IpsofactoJ.com: International Cases [2007] Part 11 Case 3 [PC]


THE PRIVY COUNCIL

(from the Court of Appeal, The Bahamas)

Coram

HSBC Bank Middle East

(Representative of Class B Investor Shareholders)

- vs -

Clarke

(Joint Liquidator of the Oracle Fund Ltd)

LORD NICHOLLS OF BIRKENHEAD

LORD STEYN

LORD HUTTON

LORD WALKER OF GESTINGTHORPE

SIR MARTIN NOURSE

21 JUNE 2006


Judgment

Lord Walker of Gestingthorpe

(delivered the judgment of the Board)

  1. Oracle Fund Ltd (“the company”) was incorporated on 3 May 1995 under the International Business Companies Act 1989 (No. 2 of 1990 – “IBCA”). It was licensed as a mutual fund under the Mutual Funds Act 1995 (No. 6 of 1995 – “MFA”), which came into force on 1 March 1995. It did business as a mutual fund until July 1999 when it was suspended by the Securities Board. It was put into voluntary liquidation on 12 July 2000. This was overtaken by winding-up by the court under an order of the Supreme Court made on 11 September 2000.

  2. On 16 May 2001 the joint liquidators took out a summons asking the court to determine various questions, the first being as to the rights attaching to the various classes of shares issued by the company. Representative holders of Class A Investor Shares and Class B Investor Shares were added as parties to argue these questions. On 2 October 2002 Small J decided the first issue in a way which (in view of the state of the company’s finances) was favourable to the holders of Class B Investor Shares. The other issues raised by the summons were adjourned. On 27 October 2003 the Court of Appeal (Churaman, Ganpatsingh and Ibrahim JJA) unanimously allowed an appeal by holders of Class A Investment Shares and decided that both classes of shares ranked pari passu in the winding-up. The representative holders of Class B Investor Shares now appeal to the Board.

  3. This appeal does not turn solely on fine questions of construction of the company’s constitutional documents. There certainly are some questions of construction to be decided. But the Board has (with the ready assistance of counsel) had to hack their way through some tangled thickets in order to identify what are the relevant questions. It is common ground that the company’s constitutional documents have been in disarray from the first. When the problems were finally recognised, insufficient thought was given as to how to solve them.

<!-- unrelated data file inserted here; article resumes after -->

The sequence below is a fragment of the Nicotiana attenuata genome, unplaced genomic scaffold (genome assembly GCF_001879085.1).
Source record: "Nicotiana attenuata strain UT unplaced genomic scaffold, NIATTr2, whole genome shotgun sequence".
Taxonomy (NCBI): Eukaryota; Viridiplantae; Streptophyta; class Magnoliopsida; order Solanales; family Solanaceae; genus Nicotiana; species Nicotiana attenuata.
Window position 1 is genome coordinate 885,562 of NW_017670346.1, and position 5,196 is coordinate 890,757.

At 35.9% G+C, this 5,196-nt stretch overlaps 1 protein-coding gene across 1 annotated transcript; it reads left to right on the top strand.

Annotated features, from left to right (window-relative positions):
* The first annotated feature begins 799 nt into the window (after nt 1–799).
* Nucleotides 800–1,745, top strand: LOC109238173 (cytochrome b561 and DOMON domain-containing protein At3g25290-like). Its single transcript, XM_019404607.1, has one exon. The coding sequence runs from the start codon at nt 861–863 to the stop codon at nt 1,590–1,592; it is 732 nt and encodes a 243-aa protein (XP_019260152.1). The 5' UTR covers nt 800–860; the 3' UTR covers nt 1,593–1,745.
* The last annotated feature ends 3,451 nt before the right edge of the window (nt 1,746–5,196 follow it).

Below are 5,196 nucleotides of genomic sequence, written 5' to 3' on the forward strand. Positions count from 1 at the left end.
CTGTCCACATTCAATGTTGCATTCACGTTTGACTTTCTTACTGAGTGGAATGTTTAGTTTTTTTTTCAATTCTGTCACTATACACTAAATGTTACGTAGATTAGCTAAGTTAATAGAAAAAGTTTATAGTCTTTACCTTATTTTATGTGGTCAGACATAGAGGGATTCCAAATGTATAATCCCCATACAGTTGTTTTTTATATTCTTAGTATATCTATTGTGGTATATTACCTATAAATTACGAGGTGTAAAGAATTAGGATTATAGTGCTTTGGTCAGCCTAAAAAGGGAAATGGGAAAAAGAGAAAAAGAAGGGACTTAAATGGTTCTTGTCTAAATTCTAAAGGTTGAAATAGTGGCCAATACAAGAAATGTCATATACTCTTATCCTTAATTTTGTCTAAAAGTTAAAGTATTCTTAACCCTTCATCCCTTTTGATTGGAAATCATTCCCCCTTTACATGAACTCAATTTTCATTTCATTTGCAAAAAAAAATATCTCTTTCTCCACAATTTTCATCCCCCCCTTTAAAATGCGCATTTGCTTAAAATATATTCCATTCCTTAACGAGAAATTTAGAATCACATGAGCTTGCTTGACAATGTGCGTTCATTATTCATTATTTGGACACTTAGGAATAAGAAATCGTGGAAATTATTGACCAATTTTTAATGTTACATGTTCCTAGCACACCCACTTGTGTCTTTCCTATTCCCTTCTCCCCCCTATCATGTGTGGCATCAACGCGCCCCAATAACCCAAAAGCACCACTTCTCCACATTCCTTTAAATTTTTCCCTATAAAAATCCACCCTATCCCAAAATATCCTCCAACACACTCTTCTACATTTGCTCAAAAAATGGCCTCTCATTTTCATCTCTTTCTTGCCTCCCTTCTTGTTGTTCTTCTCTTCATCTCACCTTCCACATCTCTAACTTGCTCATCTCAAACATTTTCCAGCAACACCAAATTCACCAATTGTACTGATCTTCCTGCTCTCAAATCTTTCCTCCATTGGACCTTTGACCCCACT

4. It is therefore necessary to set out the facts in some detail. But there are severe limits on the use of evidence of surrounding circumstances as an aid to the construction of a company’s constitutional documents: see Bratton Seymour Service Co Ltd v Oxborough [1992] BCLC 693, in which Steyn LJ said at p 698:

    I will readily accept that the law should not adopt a black-letter approach. It is possible to imply a term purely from the language of the document itself: a purely constructional implication is not precluded. But it is quite another matter to seek to imply a term into articles of association from extrinsic circumstances.

    Here, the company puts forward an implication to be derived not from the language of the articles of association but purely from extrinsic circumstances. That, in my judgment, is a type of implication which, as a matter of law, can never succeed in the case of articles of association. After all, if it were permitted, it would involve the position that the different implications would notionally be possible between the company and different subscribers.

  5. Similarly, Sir Christopher Slade observed at p 699:

    I accept that, in construing the articles of association of a company, evidence of surrounding circumstances may be admissible for the limited purpose of identifying persons, places or other subject matter referred to therein. [Counsel], however, has not invoked extrinsic evidence of surrounding circumstances in the present case for that limited purpose. He has sought to invoke it for the purpose of imposing additional financial obligations on the members far beyond those which the language of the articles of association of the company, read fairly on its own, would impose on them, because, he says, such an implication is required to give the articles business efficacy. No authority has been cited to us which begins to support the proposition that extrinsic evidence is admissible for that wide purpose in construing the statutory contract created by the articles of association of a company. In my judgment, the admission of such evidence for such purpose would be quite contrary to the principles governing this type of statutory contract.